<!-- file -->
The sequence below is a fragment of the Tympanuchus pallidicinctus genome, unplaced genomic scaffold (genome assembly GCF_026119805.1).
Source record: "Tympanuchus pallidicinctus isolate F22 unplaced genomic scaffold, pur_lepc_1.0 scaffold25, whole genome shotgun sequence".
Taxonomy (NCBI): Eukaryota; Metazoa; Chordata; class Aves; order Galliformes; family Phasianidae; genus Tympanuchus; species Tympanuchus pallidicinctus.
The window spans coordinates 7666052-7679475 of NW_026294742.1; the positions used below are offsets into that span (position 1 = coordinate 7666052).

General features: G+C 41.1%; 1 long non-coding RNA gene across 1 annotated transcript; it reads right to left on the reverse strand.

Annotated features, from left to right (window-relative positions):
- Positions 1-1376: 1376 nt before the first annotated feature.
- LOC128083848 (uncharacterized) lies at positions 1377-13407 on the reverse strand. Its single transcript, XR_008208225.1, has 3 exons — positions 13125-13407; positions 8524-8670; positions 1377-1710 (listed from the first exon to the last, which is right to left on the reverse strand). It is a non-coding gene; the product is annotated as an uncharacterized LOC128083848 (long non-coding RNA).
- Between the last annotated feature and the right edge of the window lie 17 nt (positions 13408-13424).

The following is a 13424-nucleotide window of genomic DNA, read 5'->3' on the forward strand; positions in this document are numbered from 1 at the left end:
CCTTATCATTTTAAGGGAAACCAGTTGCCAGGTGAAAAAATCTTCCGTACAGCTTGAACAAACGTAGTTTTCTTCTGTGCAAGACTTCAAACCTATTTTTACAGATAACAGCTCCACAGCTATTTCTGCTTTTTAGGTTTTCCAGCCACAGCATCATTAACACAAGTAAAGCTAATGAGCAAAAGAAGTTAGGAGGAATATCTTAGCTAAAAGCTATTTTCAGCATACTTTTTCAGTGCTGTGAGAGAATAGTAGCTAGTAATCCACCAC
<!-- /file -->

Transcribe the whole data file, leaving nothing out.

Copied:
The sequence below is a fragment of the Tympanuchus pallidicinctus genome, unplaced genomic scaffold (genome assembly GCF_026119805.1).
Source record: "Tympanuchus pallidicinctus isolate F22 unplaced genomic scaffold, pur_lepc_1.0 scaffold25, whole genome shotgun sequence".
Taxonomy (NCBI): Eukaryota; Metazoa; Chordata; class Aves; order Galliformes; family Phasianidae; genus Tympanuchus; species Tympanuchus pallidicinctus.
The window spans coordinates 7666052-7679475 of NW_026294742.1; the positions used below are offsets into that span (position 1 = coordinate 7666052).

General features: G+C 41.1%; 1 long non-coding RNA gene across 1 annotated transcript; it reads right to left on the reverse strand.

Annotated features, from left to right (window-relative positions):
- Positions 1-1376: 1376 nt before the first annotated feature.
- LOC128083848 (uncharacterized) lies at positions 1377-13407 on the reverse strand. Its single transcript, XR_008208225.1, has 3 exons — positions 13125-13407; positions 8524-8670; positions 1377-1710 (listed from the first exon to the last, which is right to left on the reverse strand). It is a non-coding gene; the product is annotated as an uncharacterized LOC128083848 (long non-coding RNA).
- Between the last annotated feature and the right edge of the window lie 17 nt (positions 13408-13424).

The following is a 13424-nucleotide window of genomic DNA, read 5'->3' on the forward strand; positions in this document are numbered from 1 at the left end:
CCTTATCATTTTAAGGGAAACCAGTTGCCAGGTGAAAAAATCTTCCGTACAGCTTGAACAAACGTAGTTTTCTTCTGTGCAAGACTTCAAACCTATTTTTACAGATAACAGCTCCACAGCTATTTCTGCTTTTTAGGTTTTCCAGCCACAGCATCATTAACACAAGTAAAGCTAATGAGCAAAAGAAGTTAGGAGGAATATCTTAGCTAAAAGCTATTTTCAGCATACTTTTTCAGTGCTGTGAGAGAATAGTAGCTAGTAATCCACCAC